Schaff, Philip. History of the Christian Church (The Complete Eight Volumes in One). Amazon Kindle Edition, 2014.
Volume 2, Ante-Nicene Christianity A.D. 100-325, “Chapter 13. Ecclesiastical Literature of the Ante-Nicene Age, and Biographical Sketches of the Church Fathers.” sec. 159-204.
§ 187. Origen.
Schaff provides a robust annotated bibliography for Origen. He then introduces Origen as “one of the most remarkable men in history for genius and learning, for the influence he exerted on his age, and for the controversies and discussions to which his opinions gave rise” (Schaff 2014, loc. 22507). He was raised in a Christian home in Alexandria and trained by his father, “probably a rhetorician.” At the age of 18 he took a position as the head of the Alexandrian catechetical school, after Clement’s flight under persecution (Schaff 2014, loc. 22517). Origen studied and traveled extensively.
Origen was known for a strict asceticism, refusing earthly goods which were not absolutely necessary. Schaff says he went so far as to emasculate himself, an act of which he later repented (Schaff 2014, loc. 22531).
Origen developed a reputation, by the year 231, of “corrupting Christianity by foreign speculations” (Schaff 2014, loc. 22536). Two councils demanded he be stripped of his office and responsibilities in the church. While Rome agreed, other regions did not. Origen stepped down willingly and started a new school in Palestine (Schaff 2014, loc. 22546). He continued in teaching, travel, and exhortation until his torture under Decius, which resulted in his later death, age 69, in 253 or 254 (Schaff 2014, loc. 22551).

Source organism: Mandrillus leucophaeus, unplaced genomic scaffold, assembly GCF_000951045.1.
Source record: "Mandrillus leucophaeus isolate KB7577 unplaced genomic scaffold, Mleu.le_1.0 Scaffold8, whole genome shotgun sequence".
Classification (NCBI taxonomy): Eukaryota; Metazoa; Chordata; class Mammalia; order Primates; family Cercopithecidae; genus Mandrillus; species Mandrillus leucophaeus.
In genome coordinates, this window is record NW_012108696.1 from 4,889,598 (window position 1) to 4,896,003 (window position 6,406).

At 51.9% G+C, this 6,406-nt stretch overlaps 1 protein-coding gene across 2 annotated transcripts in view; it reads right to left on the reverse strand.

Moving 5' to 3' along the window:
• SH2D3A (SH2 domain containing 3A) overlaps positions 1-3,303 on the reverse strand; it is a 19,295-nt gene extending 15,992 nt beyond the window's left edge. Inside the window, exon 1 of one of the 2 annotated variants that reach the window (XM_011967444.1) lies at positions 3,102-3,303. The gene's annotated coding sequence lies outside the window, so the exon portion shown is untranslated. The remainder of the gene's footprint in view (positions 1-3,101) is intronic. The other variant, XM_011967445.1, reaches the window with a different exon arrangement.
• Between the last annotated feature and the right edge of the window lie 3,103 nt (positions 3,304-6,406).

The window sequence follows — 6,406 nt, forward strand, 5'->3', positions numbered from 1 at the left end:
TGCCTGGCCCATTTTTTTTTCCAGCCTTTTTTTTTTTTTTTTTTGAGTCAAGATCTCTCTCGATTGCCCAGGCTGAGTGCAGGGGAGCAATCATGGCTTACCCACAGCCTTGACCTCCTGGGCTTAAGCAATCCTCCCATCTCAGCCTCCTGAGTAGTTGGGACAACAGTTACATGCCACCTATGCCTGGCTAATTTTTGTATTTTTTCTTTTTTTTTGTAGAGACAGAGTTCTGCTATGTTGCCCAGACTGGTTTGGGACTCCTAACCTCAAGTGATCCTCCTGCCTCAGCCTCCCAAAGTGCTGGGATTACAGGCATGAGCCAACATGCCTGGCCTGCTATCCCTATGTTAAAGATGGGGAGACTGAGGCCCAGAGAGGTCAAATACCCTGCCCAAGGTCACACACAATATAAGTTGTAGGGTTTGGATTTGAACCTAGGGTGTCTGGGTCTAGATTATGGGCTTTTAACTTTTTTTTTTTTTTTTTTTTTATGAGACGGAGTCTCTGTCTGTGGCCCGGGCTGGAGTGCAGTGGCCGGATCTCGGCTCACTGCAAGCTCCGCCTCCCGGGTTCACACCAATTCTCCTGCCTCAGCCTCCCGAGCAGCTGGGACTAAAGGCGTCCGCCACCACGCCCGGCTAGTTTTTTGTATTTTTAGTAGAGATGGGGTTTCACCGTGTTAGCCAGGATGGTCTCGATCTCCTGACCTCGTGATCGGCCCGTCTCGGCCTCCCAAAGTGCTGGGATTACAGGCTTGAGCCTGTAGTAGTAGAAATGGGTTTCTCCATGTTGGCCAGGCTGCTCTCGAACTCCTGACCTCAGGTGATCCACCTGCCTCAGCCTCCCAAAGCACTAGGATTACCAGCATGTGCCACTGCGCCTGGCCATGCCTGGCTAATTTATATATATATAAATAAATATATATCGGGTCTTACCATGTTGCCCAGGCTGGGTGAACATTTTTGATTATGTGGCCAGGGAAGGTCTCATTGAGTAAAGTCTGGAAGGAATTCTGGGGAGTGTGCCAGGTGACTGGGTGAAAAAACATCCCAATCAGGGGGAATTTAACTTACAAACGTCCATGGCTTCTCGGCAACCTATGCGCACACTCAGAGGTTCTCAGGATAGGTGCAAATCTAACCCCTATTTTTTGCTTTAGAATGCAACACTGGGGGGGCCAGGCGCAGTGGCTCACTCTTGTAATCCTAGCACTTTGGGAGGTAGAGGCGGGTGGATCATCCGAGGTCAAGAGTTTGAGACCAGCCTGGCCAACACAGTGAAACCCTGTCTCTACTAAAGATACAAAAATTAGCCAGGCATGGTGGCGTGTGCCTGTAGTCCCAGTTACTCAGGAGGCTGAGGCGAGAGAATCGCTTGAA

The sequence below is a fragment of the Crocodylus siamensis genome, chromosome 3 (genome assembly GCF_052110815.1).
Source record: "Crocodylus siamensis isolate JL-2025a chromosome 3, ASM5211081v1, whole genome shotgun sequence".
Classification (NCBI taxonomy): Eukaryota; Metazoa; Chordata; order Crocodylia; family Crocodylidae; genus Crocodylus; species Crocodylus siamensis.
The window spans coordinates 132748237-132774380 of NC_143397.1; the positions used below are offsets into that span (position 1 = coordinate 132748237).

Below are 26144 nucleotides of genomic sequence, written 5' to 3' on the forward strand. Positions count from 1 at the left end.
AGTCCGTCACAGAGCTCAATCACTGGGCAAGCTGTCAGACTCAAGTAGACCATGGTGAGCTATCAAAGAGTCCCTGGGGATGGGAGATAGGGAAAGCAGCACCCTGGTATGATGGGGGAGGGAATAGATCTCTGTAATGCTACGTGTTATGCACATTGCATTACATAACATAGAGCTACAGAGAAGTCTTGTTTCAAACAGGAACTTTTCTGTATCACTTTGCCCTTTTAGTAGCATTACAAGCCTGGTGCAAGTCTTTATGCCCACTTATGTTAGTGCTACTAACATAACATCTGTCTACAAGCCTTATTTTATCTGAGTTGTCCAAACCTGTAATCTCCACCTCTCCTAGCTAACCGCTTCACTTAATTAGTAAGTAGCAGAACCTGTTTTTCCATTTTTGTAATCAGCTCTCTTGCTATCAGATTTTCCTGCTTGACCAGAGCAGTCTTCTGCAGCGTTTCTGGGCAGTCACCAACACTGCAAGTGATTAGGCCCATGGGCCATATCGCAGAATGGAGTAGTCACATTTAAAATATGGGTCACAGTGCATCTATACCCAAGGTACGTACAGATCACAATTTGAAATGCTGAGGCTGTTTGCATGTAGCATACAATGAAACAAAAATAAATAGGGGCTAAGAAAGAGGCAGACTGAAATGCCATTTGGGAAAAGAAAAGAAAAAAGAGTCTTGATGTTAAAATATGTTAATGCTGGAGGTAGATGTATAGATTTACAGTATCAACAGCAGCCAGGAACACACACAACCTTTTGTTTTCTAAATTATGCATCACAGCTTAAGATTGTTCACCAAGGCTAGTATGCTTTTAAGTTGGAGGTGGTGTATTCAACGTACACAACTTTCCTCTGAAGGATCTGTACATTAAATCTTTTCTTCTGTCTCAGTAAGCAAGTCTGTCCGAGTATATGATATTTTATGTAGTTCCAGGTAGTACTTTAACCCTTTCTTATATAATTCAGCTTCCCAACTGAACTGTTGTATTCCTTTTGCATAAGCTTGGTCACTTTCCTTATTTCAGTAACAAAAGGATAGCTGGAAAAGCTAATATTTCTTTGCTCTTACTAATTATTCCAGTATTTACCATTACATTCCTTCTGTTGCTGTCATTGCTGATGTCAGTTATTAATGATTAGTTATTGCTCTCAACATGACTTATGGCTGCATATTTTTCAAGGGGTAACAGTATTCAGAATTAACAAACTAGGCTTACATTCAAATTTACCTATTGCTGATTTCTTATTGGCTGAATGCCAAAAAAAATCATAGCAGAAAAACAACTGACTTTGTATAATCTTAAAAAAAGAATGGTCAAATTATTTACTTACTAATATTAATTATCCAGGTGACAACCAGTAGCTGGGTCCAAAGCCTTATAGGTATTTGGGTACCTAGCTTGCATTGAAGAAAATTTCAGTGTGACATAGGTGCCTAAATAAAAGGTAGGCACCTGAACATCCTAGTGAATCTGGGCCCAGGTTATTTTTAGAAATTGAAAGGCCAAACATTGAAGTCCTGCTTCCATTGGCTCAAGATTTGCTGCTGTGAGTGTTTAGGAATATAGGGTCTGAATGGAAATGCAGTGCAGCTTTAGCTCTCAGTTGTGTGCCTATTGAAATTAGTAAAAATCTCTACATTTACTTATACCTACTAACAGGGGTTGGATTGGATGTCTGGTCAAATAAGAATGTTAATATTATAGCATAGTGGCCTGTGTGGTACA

Origen had a reputation as a brilliant theologian and scholar (Schaff 2014, loc. 22561). He did follow some deviant theological views, which were normally not shared by his students. His attempts to reconcile Christianity with human reason, according to Schaff, was probably at the heart of his theological deviances (Schaff 2014, loc. 22570). Schaff considers Origen to be the best exegetical mind in Christianity until he was surpassed by Chrysostom (Schaff 2014, loc. 22585). However, he had a tendency to seek mystical meanings hidden underneath the text. This pulled him away from sound orthodox teaching.